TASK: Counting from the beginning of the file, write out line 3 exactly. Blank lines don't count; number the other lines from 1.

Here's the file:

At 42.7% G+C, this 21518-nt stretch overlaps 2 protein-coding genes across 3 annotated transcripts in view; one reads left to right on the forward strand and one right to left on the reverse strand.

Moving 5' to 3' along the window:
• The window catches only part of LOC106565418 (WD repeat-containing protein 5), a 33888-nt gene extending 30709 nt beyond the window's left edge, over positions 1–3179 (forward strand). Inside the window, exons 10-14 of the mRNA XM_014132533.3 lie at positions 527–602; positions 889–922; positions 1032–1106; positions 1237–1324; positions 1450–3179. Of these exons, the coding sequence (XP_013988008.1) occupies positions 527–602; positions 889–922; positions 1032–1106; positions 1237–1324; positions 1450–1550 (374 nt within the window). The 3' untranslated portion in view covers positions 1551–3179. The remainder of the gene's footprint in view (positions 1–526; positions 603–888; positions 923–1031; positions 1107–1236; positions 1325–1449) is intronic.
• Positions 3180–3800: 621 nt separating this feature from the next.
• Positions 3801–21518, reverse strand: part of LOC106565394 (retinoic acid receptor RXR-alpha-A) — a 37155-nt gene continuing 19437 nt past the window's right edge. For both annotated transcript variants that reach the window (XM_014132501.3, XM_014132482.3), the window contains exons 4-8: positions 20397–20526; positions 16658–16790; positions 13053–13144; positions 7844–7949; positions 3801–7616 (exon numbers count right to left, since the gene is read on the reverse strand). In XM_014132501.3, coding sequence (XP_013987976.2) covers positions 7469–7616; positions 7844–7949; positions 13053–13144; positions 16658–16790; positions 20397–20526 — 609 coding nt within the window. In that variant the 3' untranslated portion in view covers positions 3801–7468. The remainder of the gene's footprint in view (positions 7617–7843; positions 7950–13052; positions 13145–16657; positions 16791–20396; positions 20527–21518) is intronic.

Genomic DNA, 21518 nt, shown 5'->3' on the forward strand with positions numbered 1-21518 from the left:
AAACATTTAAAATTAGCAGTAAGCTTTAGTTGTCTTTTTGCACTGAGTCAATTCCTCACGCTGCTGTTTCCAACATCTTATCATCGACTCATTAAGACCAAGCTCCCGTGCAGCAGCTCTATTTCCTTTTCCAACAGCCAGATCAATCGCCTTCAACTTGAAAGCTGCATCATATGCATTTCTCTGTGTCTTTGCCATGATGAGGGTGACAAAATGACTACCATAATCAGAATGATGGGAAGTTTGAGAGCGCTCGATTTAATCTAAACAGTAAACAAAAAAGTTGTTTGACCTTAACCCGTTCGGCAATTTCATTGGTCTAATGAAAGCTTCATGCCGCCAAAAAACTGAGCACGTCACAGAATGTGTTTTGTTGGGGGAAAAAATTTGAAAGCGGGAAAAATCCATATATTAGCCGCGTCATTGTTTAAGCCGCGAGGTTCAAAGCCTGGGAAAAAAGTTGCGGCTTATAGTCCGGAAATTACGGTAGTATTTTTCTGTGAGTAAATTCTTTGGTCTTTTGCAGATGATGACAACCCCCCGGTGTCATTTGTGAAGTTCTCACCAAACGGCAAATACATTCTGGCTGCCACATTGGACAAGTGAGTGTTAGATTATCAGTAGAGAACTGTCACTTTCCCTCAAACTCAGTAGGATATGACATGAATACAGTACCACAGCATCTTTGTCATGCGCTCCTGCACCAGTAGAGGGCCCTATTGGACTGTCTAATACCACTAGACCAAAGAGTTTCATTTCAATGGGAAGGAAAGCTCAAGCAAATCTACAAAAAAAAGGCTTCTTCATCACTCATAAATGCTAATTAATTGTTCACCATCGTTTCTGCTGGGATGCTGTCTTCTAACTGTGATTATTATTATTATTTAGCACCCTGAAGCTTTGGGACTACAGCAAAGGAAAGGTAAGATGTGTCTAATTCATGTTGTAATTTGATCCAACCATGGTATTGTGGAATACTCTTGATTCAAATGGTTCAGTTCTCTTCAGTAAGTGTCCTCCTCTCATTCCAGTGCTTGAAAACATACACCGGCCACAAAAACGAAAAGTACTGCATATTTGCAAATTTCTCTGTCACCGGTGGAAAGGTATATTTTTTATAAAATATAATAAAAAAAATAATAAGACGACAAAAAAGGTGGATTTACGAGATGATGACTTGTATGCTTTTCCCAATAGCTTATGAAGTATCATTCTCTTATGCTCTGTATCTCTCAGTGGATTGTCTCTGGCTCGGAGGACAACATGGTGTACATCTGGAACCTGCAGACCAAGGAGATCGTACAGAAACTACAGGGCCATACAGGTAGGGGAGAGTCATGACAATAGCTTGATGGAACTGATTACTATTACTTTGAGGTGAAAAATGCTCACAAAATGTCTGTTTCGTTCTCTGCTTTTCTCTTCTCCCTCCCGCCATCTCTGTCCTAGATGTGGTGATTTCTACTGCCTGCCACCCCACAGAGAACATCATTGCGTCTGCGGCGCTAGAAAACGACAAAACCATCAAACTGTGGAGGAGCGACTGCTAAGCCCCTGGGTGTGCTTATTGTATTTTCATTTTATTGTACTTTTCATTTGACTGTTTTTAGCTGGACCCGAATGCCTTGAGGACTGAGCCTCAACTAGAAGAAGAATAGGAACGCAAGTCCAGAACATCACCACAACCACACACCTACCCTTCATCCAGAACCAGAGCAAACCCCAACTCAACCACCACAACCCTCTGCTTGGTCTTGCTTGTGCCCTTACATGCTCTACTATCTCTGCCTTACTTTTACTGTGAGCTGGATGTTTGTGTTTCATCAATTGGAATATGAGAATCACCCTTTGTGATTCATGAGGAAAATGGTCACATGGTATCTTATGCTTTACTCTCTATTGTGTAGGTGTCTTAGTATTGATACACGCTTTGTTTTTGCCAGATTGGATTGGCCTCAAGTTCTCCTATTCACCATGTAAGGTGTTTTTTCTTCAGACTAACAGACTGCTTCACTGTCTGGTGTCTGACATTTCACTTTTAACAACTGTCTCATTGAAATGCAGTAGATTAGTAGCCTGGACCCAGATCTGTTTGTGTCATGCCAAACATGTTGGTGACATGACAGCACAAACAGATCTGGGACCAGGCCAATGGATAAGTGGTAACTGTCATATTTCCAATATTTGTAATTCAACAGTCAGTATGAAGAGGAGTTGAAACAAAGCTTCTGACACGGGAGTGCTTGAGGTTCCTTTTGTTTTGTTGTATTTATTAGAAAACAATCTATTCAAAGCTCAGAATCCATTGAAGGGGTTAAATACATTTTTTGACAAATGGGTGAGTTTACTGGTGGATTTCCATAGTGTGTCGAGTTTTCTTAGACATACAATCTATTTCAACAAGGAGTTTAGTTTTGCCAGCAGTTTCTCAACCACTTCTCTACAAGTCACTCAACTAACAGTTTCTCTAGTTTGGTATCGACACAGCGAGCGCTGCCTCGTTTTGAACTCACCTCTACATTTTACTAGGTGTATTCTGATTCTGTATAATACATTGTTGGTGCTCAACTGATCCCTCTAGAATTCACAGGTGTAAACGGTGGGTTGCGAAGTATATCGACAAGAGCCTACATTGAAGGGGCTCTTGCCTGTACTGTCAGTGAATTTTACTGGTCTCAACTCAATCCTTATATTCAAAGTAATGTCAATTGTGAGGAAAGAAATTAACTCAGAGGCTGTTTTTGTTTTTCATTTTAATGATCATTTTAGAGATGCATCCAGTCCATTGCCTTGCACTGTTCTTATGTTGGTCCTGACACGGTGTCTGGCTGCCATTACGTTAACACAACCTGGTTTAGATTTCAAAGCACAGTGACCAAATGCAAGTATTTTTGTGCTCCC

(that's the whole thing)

• The window catches only part of LOC106565418 (WD repeat-containing protein 5), a 33888-nt gene extending 30709 nt beyond the window's left edge, over positions 1–3179 (forward strand). Inside the window, exons 10-14 of the mRNA XM_014132533.3 lie at positions 527–602; positions 889–922; positions 1032–1106; positions 1237–1324; positions 1450–3179. Of these exons, the coding sequence (XP_013988008.1) occupies positions 527–602; positions 889–922; positions 1032–1106; positions 1237–1324; positions 1450–1550 (374 nt within the window). The 3' untranslated portion in view covers positions 1551–3179. The remainder of the gene's footprint in view (positions 1–526; positions 603–888; positions 923–1031; positions 1107–1236; positions 1325–1449) is intronic.